All this powerful scenario-testing machinery right there on the desktop induces some people to experiment with elaborate models. They talk of “playing” with the numbers, “massaging” the model. Computer “hackers” lose themselves in the intricacies of programming; spreadsheet hackers lose themselves in the world of what-if. Some, like Theodore Stein of Connecticut Mutual, admit that their habit goes beyond the point of diminishing returns: “I can’t begin to tell you how many hours I spend at this,” he said. “This is my pet, in a way. Scratching its ears and brushing its code…it’s almost an obsession.”
所有这些强大的情景测试机器就在桌面上，促使一些人尝试着用精心设计的模型进行实验。他们谈论的是 "玩 "数字，"按摩 "模型。计算机 "黑客 "们在复杂的编程中迷失了自己；电子表格黑客们在 "如果 "的世界中迷失了自己。有些人，比如康涅狄格州互助公司的Theodore Stein，承认他们的习惯已经超出了收益递减的范围。"我不能开始告诉你我花了多少时间在这上面，"他说。"从某种程度上说，这是我的宠物。挠它的耳朵，刷它的代码..........这几乎是一种痴迷。"
The experiments Stein and those like him carry out are far-flung attempts to formulate the ultimate model, the spreadsheet that behaves just like an actual business. Allerton J. Cushman of Morgan Stanley has been a connoisseur of these models since discovering that computer spreadsheets could make forecasts of the property-casualty insurance industry. Cushman wrote a pamphlet about his projections entitled “Confessions of an Apple Byter”, which offered the observation that with VisiCalc, getting your arms around the future seems a trifle easier. Cushman’s office, high above midtown Manhattan, is dominated by IBM-compatible computers and printers, and when I visited him there he explained his fascination with modeling this way: “People like to build elegant models, whether of balsa wood or numbers.”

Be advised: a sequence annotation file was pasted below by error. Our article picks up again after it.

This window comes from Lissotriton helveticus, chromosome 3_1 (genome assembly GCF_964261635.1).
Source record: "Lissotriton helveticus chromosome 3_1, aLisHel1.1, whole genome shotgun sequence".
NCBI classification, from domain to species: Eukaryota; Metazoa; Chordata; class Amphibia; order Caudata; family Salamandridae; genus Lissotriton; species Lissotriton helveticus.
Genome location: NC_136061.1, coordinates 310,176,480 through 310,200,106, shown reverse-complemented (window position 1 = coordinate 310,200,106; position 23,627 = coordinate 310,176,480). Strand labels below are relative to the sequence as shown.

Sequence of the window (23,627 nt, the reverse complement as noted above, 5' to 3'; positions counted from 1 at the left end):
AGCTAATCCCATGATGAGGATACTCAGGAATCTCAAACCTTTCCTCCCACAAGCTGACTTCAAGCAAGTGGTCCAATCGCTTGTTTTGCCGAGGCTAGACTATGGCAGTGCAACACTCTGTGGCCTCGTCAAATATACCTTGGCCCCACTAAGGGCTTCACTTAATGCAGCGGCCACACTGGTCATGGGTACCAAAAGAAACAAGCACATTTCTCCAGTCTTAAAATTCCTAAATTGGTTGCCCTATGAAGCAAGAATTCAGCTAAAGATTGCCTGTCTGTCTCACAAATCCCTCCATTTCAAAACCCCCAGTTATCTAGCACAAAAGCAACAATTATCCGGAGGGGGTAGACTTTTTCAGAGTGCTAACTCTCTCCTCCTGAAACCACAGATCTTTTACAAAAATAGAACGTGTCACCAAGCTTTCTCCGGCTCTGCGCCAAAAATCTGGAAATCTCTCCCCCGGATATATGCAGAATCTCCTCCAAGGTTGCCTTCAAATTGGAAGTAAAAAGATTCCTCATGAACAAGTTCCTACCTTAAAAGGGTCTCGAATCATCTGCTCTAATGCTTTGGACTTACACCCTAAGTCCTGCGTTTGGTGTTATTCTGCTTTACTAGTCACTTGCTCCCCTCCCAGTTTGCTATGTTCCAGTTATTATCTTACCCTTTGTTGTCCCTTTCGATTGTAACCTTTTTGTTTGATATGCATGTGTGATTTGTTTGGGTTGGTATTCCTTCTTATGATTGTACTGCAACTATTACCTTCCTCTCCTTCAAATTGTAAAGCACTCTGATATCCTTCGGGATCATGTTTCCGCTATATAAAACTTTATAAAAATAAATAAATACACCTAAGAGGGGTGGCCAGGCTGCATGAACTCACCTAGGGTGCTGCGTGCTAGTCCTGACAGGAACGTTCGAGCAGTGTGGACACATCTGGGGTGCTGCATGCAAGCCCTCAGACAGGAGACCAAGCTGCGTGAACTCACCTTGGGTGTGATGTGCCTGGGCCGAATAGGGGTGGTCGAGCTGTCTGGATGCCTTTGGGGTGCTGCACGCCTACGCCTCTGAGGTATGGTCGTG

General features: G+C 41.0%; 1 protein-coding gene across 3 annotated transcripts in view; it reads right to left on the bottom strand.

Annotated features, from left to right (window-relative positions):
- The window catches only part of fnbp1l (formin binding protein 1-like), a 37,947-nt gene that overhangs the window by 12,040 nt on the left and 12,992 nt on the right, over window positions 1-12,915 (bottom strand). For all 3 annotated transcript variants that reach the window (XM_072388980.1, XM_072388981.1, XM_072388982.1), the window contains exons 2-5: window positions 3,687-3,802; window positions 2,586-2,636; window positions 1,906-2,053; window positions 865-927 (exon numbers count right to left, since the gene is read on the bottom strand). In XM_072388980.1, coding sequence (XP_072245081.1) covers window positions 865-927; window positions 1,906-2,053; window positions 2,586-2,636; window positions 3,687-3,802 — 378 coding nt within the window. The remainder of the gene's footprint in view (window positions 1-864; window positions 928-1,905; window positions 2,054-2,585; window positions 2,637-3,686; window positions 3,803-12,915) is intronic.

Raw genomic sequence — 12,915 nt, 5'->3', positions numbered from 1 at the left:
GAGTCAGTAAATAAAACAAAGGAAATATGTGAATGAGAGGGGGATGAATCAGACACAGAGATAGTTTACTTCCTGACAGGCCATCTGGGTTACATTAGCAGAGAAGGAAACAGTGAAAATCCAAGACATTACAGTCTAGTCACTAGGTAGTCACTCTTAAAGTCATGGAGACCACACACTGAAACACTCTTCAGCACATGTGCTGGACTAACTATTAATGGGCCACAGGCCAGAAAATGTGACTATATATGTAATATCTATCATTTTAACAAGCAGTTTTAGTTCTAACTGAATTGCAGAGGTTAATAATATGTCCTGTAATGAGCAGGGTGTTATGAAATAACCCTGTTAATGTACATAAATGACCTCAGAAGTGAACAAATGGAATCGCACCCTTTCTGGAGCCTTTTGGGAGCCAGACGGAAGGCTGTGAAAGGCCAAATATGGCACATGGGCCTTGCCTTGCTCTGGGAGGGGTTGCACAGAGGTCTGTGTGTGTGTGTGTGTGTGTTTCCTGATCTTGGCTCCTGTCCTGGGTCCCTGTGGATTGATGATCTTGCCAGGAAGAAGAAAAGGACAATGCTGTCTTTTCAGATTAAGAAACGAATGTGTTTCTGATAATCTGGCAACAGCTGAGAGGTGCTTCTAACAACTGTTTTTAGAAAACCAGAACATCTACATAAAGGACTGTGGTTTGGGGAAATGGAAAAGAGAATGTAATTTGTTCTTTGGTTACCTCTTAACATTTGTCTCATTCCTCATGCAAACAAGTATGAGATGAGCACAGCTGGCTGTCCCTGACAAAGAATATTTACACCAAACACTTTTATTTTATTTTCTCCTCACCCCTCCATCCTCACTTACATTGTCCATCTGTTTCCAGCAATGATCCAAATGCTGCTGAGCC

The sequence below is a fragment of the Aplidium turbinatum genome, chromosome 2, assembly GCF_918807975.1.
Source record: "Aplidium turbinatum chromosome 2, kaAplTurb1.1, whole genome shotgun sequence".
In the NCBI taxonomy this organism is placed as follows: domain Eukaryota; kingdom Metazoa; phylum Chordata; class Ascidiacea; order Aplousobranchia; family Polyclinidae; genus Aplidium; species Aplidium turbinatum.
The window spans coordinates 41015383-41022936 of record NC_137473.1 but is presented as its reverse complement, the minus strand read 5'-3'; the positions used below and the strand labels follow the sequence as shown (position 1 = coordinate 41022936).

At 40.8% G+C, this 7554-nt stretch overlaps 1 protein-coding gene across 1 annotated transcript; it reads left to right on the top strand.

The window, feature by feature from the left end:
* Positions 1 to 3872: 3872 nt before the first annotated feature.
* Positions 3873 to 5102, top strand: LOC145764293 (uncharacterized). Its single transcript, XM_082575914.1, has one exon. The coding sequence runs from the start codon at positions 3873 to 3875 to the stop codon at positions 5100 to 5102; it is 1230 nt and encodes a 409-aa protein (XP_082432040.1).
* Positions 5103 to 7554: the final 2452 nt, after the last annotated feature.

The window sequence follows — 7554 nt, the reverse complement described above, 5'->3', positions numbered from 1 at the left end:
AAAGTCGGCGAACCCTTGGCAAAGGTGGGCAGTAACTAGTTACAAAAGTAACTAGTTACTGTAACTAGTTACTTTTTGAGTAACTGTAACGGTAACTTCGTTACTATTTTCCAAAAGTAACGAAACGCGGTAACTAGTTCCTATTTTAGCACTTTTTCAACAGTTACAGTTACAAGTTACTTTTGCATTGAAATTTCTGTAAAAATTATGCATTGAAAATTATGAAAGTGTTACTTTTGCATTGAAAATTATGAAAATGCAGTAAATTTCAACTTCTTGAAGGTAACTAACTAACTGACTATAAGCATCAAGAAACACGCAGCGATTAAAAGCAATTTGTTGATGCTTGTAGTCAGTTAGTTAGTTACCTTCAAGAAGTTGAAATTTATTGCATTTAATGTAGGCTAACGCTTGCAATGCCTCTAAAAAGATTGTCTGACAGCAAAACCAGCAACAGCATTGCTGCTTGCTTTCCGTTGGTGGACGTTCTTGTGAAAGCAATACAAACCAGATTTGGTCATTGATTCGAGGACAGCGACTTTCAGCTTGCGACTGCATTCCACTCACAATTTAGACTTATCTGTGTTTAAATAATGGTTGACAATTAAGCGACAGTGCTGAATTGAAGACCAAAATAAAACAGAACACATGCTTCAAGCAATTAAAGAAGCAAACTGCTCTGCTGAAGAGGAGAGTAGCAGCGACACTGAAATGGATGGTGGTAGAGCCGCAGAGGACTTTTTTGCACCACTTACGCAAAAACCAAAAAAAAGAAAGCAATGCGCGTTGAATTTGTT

斯坦因和那些和他一样的人所做的实验，都是远距离的尝试，试图制定出最终的模型，也就是行为像实际业务一样的电子表格。摩根斯坦利的阿勒顿-J-库什曼（Allerton J. Cushman）自从发现计算机电子表格可以对财产保险业进行预测后，就一直是这些模型的行家。Cushman写了一本关于他的预测的小册子，标题为 "一个苹果人的自白"，其中提出了这样的观点：有了VisiCalc，让你的双臂对未来的预测似乎更容易一些。Cushman的办公室位于曼哈顿中城的高处，被IBM兼容的电脑和打印机所占据，当我去拜访他时，他这样解释他对建模的着迷。"人们喜欢建造优雅的模型，不管是用木头还是数字做的模型。"
Spreadsheet models have become a form of expression, and the very act of creating them seem to yield a pleasure unrelated to their utility. Unusual models are duplicated and passed around; these templates are sometimes used by other modelers and sometimes only admired for their elegance.
Sterin, Cushman, and others so-called gurus lost themselves in the more esthetic possibilities of spreadsheeting: the perfect model is an end in itself. Power users learn from gurus, but have other ends in mind they can use sophisticated models to gain significant professional advantages. When a guru is not available, there are courses to take, self-help books to study, and magazine articles to examine, like the one in the July 1984 issue of Personal Computing entitled “Power Spreadsheeting,” which warns of “arrested spreadsheet development” and urges users to “think like a spreadsheet”.
Sterin、Cushman和其他所谓的大师们在电子表格的更审美的可能性中迷失了自己：完美的模型本身就是一个目的。核心用户向大师学习，但他们有其他的目的，他们可以利用成熟的模型来获得显著的专业优势。在没有大师的时候，有课程可以上，有自助书籍可以学习，有杂志文章可以研究，就像1984年7月出版的《个人电脑》杂志上的一篇题为 "Power Spreadsheeting "的文章，警告说 "电子表格的发展受阻"，并敦促用户 "像电子表格一样思考"。
Dick York, a private real estate investor in Sausalito,changed his entire business to revolve around his Lotus 1–2–3. “I’ve used it to reduce everything in my operation to cash flow,” he said. “The spreadsheets give me constant updates, and I’m able to pinpoint property that isn’t bringing in money — I dump those properties immediately. This is information I’d always tried to get manually, but couldn’t.” York told me about the time he negotiated a commercial lease that included both a monthly rental and a percentage of the profit of his operation. In the course of making the spreadsheet model, he discovered there was a point at which going along with a raise in his rent would actually decrease the amount he’d pay the landlord. (The landlord did not have his own spreadsheet to divine this fact.)
迪克-约克，索萨利托的私人房地产投资者，改变了他的整个业务，围绕着他的Lotus 1-2-3进行。"他说："我用它将我的业务中的一切都减少到了现金流。"电子表格给了我不断的更新，我能够准确地指出那些没有赚钱的房产----我马上就把这些房产甩掉。这是我一直试图手动获取的信息，但却无法得到。" 约克告诉我，有一次，他和我谈了一份商业租赁合同，其中包括月租和利润的百分比。在制作电子表格模型的过程中，他发现有一个点，在这个点上，他的租金提高了，实际上会减少他支付给房东的金额。(房东没有自己的电子表格来推断这个事实)。